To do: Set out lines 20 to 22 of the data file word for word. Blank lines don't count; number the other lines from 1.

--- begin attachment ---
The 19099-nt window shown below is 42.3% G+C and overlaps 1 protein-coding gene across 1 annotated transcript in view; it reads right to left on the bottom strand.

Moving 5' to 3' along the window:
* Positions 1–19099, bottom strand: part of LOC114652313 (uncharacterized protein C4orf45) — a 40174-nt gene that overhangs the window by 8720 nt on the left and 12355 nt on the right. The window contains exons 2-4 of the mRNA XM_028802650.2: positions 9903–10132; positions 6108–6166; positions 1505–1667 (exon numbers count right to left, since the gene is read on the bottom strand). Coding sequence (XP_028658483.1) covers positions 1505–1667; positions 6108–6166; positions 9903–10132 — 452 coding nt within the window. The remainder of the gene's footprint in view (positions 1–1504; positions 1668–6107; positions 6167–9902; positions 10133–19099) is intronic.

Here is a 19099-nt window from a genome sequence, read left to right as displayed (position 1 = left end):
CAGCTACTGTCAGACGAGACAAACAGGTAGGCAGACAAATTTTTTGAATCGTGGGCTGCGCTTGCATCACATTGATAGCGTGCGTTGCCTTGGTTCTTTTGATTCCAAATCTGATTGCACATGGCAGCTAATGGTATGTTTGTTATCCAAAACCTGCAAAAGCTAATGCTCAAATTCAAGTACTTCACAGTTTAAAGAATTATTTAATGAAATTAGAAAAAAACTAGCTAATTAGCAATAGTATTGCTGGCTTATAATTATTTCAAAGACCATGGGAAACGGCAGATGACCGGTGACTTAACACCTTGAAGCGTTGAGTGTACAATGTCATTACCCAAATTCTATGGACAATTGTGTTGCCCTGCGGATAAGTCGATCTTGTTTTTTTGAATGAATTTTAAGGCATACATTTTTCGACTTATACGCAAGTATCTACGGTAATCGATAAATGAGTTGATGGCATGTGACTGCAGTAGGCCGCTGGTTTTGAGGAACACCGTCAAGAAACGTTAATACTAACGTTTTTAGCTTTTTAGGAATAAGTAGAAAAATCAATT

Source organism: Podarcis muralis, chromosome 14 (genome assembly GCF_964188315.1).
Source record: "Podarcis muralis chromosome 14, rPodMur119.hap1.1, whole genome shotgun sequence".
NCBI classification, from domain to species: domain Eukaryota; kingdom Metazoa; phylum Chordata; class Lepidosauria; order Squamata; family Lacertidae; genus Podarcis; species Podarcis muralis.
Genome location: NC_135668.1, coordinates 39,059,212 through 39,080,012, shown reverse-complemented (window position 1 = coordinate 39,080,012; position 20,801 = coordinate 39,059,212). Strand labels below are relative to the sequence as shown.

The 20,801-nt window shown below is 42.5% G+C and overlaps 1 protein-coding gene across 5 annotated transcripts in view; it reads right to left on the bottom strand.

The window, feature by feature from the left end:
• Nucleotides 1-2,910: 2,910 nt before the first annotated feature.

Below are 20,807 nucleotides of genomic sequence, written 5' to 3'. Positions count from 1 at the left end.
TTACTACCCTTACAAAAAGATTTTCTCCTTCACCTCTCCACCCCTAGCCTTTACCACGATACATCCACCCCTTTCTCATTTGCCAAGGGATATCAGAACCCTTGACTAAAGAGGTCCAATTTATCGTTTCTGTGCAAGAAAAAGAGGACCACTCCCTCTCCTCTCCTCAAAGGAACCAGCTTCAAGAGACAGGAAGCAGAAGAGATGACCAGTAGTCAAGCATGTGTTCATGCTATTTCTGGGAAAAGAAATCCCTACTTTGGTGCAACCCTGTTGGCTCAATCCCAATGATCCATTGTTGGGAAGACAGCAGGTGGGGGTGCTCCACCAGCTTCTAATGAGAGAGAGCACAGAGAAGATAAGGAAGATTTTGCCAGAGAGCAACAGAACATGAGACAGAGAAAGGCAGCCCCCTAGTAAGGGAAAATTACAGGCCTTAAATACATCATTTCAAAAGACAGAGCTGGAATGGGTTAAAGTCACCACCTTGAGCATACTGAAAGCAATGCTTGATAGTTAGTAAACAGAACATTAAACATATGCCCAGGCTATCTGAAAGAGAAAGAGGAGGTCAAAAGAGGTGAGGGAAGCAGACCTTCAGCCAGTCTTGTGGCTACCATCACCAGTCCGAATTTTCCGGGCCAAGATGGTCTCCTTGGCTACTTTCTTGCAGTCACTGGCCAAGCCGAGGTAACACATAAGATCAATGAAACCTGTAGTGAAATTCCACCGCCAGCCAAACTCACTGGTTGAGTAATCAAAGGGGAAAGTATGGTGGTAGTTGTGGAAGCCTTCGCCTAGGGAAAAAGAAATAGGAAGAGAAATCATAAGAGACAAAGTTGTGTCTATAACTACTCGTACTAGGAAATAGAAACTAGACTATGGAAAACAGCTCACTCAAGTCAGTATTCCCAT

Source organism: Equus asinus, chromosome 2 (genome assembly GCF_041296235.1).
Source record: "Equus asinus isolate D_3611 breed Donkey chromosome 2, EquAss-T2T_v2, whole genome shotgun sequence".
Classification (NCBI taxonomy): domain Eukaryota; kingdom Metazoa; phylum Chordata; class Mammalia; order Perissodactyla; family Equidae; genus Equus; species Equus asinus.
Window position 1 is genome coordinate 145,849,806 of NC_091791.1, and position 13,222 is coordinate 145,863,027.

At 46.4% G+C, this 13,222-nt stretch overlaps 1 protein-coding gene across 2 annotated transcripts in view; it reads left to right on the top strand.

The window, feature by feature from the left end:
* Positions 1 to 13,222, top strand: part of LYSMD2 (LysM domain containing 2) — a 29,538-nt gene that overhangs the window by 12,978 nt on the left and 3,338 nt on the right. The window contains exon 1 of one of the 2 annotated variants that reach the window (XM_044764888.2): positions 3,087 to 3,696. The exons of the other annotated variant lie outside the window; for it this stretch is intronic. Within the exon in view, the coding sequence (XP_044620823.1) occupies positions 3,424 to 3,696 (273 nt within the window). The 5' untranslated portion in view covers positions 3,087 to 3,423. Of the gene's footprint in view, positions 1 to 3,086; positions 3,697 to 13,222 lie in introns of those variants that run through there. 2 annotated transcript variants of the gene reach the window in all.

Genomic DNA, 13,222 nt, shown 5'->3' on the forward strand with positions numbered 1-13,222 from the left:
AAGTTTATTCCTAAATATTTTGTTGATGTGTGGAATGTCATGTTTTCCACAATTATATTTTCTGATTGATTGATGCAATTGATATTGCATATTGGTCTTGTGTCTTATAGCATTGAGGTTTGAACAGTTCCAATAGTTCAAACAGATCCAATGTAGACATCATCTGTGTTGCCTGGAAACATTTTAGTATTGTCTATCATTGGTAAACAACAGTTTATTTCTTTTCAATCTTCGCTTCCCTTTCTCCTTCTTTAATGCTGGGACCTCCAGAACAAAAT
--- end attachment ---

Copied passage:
The window, feature by feature from the left end:
* Positions 1 to 13,222, top strand: part of LYSMD2 (LysM domain containing 2) — a 29,538-nt gene that overhangs the window by 12,978 nt on the left and 3,338 nt on the right. The window contains exon 1 of one of the 2 annotated variants that reach the window (XM_044764888.2): positions 3,087 to 3,696. The exons of the other annotated variant lie outside the window; for it this stretch is intronic. Within the exon in view, the coding sequence (XP_044620823.1) occupies positions 3,424 to 3,696 (273 nt within the window). The 5' untranslated portion in view covers positions 3,087 to 3,423. Of the gene's footprint in view, positions 1 to 3,086; positions 3,697 to 13,222 lie in introns of those variants that run through there. 2 annotated transcript variants of the gene reach the window in all.

Genomic DNA, 13,222 nt, shown 5'->3' on the forward strand with positions numbered 1-13,222 from the left: